The Lowdown On the Crack High
What exactly is crack, how long does a crack high last? Why is it so dangerous? Crack is one of the most notorious illicit substances on the street today. In the 1980’s crack became a widely abused substance due to its easy availability and quick high. Authorities quickly identified crack use as an epidemic, and passed harsh laws to crack down. In spite of this, over six million Americans over 12 years of age have used crack at least once.Here, we will explore the following:
- What is crack?
- How does crack affect the body?
- How is crack addiction treated?
- Where can I turn for help?
What Is Crack?
Crack is derived from cocaine, a powerful stimulant. When producers combine cocaine and baking soda, a rock-like substance results. This “crack rock” is smoked to produce the desired effect on the user. Smoking crack delivers a large amount of the substance to the lungs rapidly. This produces an almost immediate euphoria, or “high.” Because of its extremely addictive nature, crack is classified as an illegal substance by the federal government.
How Does Crack Affect The Body?
Since crack is a byproduct of cocaine, it is a powerful stimulant that can form an immediate addiction. When cocaine enters the bloodstream, it immediately hijacks the brain’s pleasure/reward functions. The brain will send out pleasure signals from the first use in the form of dopamine. This is the euphoric “high” many users describe. However, the high from smoking crack generally lasts only 5-10 minutes. At the same time, cocaine blocks the brain’s neurotransmitters from absorbing all of the dopamine produced. This impairs the brain’s ability to process information, and over time rewires the brain to “need” higher amounts of substance. Short term effects include:
- Extreme happiness or euphoria
- Hyper-sensitivity to sense inputs (touch, sounds, etc.)
As the brain adapts to the new substance, it develops a dependence. This condition is known as Substance Use Disorder (SUD). Instead of sending out pleasure signals for use, the brain sends out distress signals when the patient is not using. These distress signals are known as withdrawal. Common symptoms of cocaine withdrawal include:
- Disruption in appetite
- Trouble sleeping/unpleasant dreams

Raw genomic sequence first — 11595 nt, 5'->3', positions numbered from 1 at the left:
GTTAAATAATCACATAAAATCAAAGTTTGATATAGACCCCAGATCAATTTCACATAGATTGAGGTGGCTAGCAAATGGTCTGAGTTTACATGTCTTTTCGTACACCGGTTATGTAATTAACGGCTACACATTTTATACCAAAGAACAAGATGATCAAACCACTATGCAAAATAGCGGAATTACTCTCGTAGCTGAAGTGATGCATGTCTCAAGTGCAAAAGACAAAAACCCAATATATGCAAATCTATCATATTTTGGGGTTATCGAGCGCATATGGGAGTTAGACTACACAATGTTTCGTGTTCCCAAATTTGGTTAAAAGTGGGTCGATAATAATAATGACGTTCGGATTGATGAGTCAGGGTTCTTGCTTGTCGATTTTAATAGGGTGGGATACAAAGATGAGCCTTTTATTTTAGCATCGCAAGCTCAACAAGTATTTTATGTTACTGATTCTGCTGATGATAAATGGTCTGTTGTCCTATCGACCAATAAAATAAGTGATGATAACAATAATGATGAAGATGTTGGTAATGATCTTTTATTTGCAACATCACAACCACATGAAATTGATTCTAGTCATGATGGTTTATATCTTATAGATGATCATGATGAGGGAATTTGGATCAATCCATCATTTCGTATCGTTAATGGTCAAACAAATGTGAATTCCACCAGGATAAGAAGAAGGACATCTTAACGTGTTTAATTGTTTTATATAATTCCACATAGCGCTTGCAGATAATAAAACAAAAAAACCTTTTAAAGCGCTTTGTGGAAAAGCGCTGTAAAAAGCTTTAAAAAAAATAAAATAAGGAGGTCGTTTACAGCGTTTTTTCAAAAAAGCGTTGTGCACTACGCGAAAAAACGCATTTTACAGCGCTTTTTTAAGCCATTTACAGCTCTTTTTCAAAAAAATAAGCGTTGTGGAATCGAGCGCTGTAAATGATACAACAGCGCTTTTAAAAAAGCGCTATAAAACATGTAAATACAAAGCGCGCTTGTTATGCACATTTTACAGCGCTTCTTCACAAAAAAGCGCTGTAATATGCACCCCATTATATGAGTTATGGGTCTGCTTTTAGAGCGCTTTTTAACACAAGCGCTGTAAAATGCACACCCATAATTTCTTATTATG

- Impaired mental function
Longer periods of use result in even more severe health problems. Because cocaine is a powerful stimulant, users can develop severe heart trouble. Other long term problems caused by smoking cocaine in crack form can include:
- Involuntary twitching
- Dilated pupils
- Damaged lungs
- Severe asthma
- Higher risk of pneumonia and other respiratory infections
How Is Crack Addiction Treated?
SUD from crack use is a serious medical condition. However, there are treatment options available. The safest and most effective treatment is a medically supervised detox followed by comprehensive treatment. Every patient is different, so every treatment plan is unique to the patient’s needs. Our team will help you plan the treatment program that is best for you. In general, here is what you can expect the process to look like.
The first step in treatment is a complete intake exam. You will meet with your care team for a full physical examination, including vital signs and bloodwork. Be sure to let your coordinator know about any medications you are taking, as well as any other substances. You may also be asked about your family history, as well as your current living situation. Your care team will use this information to create a care plan that best suits your needs.
Medically Supervised Detox
Before you begin treatment, you will need to let your body rid itself of the substance. This process is known as detoxification, or detox. Unlike some substances, crack withdrawal is generally not deadly. Without medical supervision, though, it can be unpleasant. Your care team will take measures to keep you comfortable and safe as your body cleans itself. Depending on your needs, this process may be done at a detox center. Be sure to drink plenty of fluids and follow your care team’s nutritional guidelines. This process generally lasts 1-2 weeks.
After detox, you will likely be transferred to either a partial hospitalization program (PHP) or intensive outpatient treatment (IOP.) During the day, you will meet with your medical team as needed, and attend therapy sessions. In therapy, you will learn to identify triggers for use, and learn coping strategies for sober living. Therapists are also trained to help you recover from past traumas and other life issues that may have lead to use. Depending on your needs, treatment can last anywhere from a few months to a year.